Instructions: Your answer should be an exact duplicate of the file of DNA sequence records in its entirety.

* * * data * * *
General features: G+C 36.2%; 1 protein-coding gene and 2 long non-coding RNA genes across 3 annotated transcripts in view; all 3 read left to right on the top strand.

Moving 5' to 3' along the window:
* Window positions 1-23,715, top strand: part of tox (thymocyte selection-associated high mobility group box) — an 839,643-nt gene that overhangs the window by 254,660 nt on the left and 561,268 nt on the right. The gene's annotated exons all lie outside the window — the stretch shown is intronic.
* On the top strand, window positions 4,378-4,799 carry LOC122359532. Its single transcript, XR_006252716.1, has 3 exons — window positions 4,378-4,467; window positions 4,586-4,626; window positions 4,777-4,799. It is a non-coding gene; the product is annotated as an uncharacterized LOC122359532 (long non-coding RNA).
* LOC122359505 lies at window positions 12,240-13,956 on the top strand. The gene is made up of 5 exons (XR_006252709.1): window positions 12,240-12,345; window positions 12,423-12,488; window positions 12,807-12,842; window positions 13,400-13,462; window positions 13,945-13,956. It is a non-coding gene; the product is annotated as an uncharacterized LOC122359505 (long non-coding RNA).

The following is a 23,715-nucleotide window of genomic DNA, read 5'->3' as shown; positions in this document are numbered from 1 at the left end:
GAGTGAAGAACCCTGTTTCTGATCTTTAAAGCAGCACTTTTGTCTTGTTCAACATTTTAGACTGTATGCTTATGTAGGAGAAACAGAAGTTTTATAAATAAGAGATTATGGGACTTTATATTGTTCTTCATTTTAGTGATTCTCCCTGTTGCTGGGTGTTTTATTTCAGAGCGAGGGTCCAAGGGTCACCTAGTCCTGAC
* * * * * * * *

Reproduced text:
General features: G+C 36.2%; 1 protein-coding gene and 2 long non-coding RNA genes across 3 annotated transcripts in view; all 3 read left to right on the top strand.

Moving 5' to 3' along the window:
* Window positions 1-23,715, top strand: part of tox (thymocyte selection-associated high mobility group box) — an 839,643-nt gene that overhangs the window by 254,660 nt on the left and 561,268 nt on the right. The gene's annotated exons all lie outside the window — the stretch shown is intronic.
* On the top strand, window positions 4,378-4,799 carry LOC122359532. Its single transcript, XR_006252716.1, has 3 exons — window positions 4,378-4,467; window positions 4,586-4,626; window positions 4,777-4,799. It is a non-coding gene; the product is annotated as an uncharacterized LOC122359532 (long non-coding RNA).
* LOC122359505 lies at window positions 12,240-13,956 on the top strand. The gene is made up of 5 exons (XR_006252709.1): window positions 12,240-12,345; window positions 12,423-12,488; window positions 12,807-12,842; window positions 13,400-13,462; window positions 13,945-13,956. It is a non-coding gene; the product is annotated as an uncharacterized LOC122359505 (long non-coding RNA).

The following is a 23,715-nucleotide window of genomic DNA, read 5'->3' as shown; positions in this document are numbered from 1 at the left end:
GAGTGAAGAACCCTGTTTCTGATCTTTAAAGCAGCACTTTTGTCTTGTTCAACATTTTAGACTGTATGCTTATGTAGGAGAAACAGAAGTTTTATAAATAAGAGATTATGGGACTTTATATTGTTCTTCATTTTAGTGATTCTCCCTGTTGCTGGGTGTTTTATTTCAGAGCGAGGGTCCAAGGGTCACCTAGTCCTGAC